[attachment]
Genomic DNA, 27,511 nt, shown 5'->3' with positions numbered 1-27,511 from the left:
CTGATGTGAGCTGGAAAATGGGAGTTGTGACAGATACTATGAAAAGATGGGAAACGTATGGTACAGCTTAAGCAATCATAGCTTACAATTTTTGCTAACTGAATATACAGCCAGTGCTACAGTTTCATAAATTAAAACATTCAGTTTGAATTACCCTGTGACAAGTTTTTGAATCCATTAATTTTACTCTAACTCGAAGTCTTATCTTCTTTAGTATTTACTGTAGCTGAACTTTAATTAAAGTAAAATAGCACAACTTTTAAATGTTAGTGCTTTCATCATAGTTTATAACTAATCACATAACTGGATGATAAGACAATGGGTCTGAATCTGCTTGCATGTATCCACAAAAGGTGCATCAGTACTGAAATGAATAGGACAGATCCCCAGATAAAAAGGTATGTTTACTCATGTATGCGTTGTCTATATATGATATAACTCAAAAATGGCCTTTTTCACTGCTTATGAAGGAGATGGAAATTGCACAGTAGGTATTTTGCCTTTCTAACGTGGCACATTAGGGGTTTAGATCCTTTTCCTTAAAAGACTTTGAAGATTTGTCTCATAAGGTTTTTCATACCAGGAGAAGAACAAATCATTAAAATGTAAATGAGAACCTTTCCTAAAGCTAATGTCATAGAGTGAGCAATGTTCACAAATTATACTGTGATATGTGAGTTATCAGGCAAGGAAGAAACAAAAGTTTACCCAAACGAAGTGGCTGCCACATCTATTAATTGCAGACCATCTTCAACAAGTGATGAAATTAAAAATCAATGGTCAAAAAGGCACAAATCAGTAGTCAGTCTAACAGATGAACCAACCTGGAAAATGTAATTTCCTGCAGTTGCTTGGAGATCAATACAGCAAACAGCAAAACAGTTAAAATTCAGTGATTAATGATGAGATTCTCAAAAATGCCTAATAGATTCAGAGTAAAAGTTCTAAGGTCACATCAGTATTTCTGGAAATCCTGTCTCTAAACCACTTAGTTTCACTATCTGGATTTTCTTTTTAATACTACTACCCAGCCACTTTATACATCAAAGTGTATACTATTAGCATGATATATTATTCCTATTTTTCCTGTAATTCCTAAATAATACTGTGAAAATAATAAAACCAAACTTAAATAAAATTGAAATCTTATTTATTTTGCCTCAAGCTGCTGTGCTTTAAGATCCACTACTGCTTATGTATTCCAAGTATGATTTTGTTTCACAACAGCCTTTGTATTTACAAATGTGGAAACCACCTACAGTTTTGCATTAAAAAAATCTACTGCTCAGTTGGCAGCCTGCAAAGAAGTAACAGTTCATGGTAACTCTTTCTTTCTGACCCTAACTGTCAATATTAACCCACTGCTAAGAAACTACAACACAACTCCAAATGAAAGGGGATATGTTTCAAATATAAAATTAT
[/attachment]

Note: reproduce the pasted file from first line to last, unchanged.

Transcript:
Genomic DNA, 27,511 nt, shown 5'->3' with positions numbered 1-27,511 from the left:
CTGATGTGAGCTGGAAAATGGGAGTTGTGACAGATACTATGAAAAGATGGGAAACGTATGGTACAGCTTAAGCAATCATAGCTTACAATTTTTGCTAACTGAATATACAGCCAGTGCTACAGTTTCATAAATTAAAACATTCAGTTTGAATTACCCTGTGACAAGTTTTTGAATCCATTAATTTTACTCTAACTCGAAGTCTTATCTTCTTTAGTATTTACTGTAGCTGAACTTTAATTAAAGTAAAATAGCACAACTTTTAAATGTTAGTGCTTTCATCATAGTTTATAACTAATCACATAACTGGATGATAAGACAATGGGTCTGAATCTGCTTGCATGTATCCACAAAAGGTGCATCAGTACTGAAATGAATAGGACAGATCCCCAGATAAAAAGGTATGTTTACTCATGTATGCGTTGTCTATATATGATATAACTCAAAAATGGCCTTTTTCACTGCTTATGAAGGAGATGGAAATTGCACAGTAGGTATTTTGCCTTTCTAACGTGGCACATTAGGGGTTTAGATCCTTTTCCTTAAAAGACTTTGAAGATTTGTCTCATAAGGTTTTTCATACCAGGAGAAGAACAAATCATTAAAATGTAAATGAGAACCTTTCCTAAAGCTAATGTCATAGAGTGAGCAATGTTCACAAATTATACTGTGATATGTGAGTTATCAGGCAAGGAAGAAACAAAAGTTTACCCAAACGAAGTGGCTGCCACATCTATTAATTGCAGACCATCTTCAACAAGTGATGAAATTAAAAATCAATGGTCAAAAAGGCACAAATCAGTAGTCAGTCTAACAGATGAACCAACCTGGAAAATGTAATTTCCTGCAGTTGCTTGGAGATCAATACAGCAAACAGCAAAACAGTTAAAATTCAGTGATTAATGATGAGATTCTCAAAAATGCCTAATAGATTCAGAGTAAAAGTTCTAAGGTCACATCAGTATTTCTGGAAATCCTGTCTCTAAACCACTTAGTTTCACTATCTGGATTTTCTTTTTAATACTACTACCCAGCCACTTTATACATCAAAGTGTATACTATTAGCATGATATATTATTCCTATTTTTCCTGTAATTCCTAAATAATACTGTGAAAATAATAAAACCAAACTTAAATAAAATTGAAATCTTATTTATTTTGCCTCAAGCTGCTGTGCTTTAAGATCCACTACTGCTTATGTATTCCAAGTATGATTTTGTTTCACAACAGCCTTTGTATTTACAAATGTGGAAACCACCTACAGTTTTGCATTAAAAAAATCTACTGCTCAGTTGGCAGCCTGCAAAGAAGTAACAGTTCATGGTAACTCTTTCTTTCTGACCCTAACTGTCAATATTAACCCACTGCTAAGAAACTACAACACAACTCCAAATGAAAGGGGATATGTTTCAAATATAAAATTAT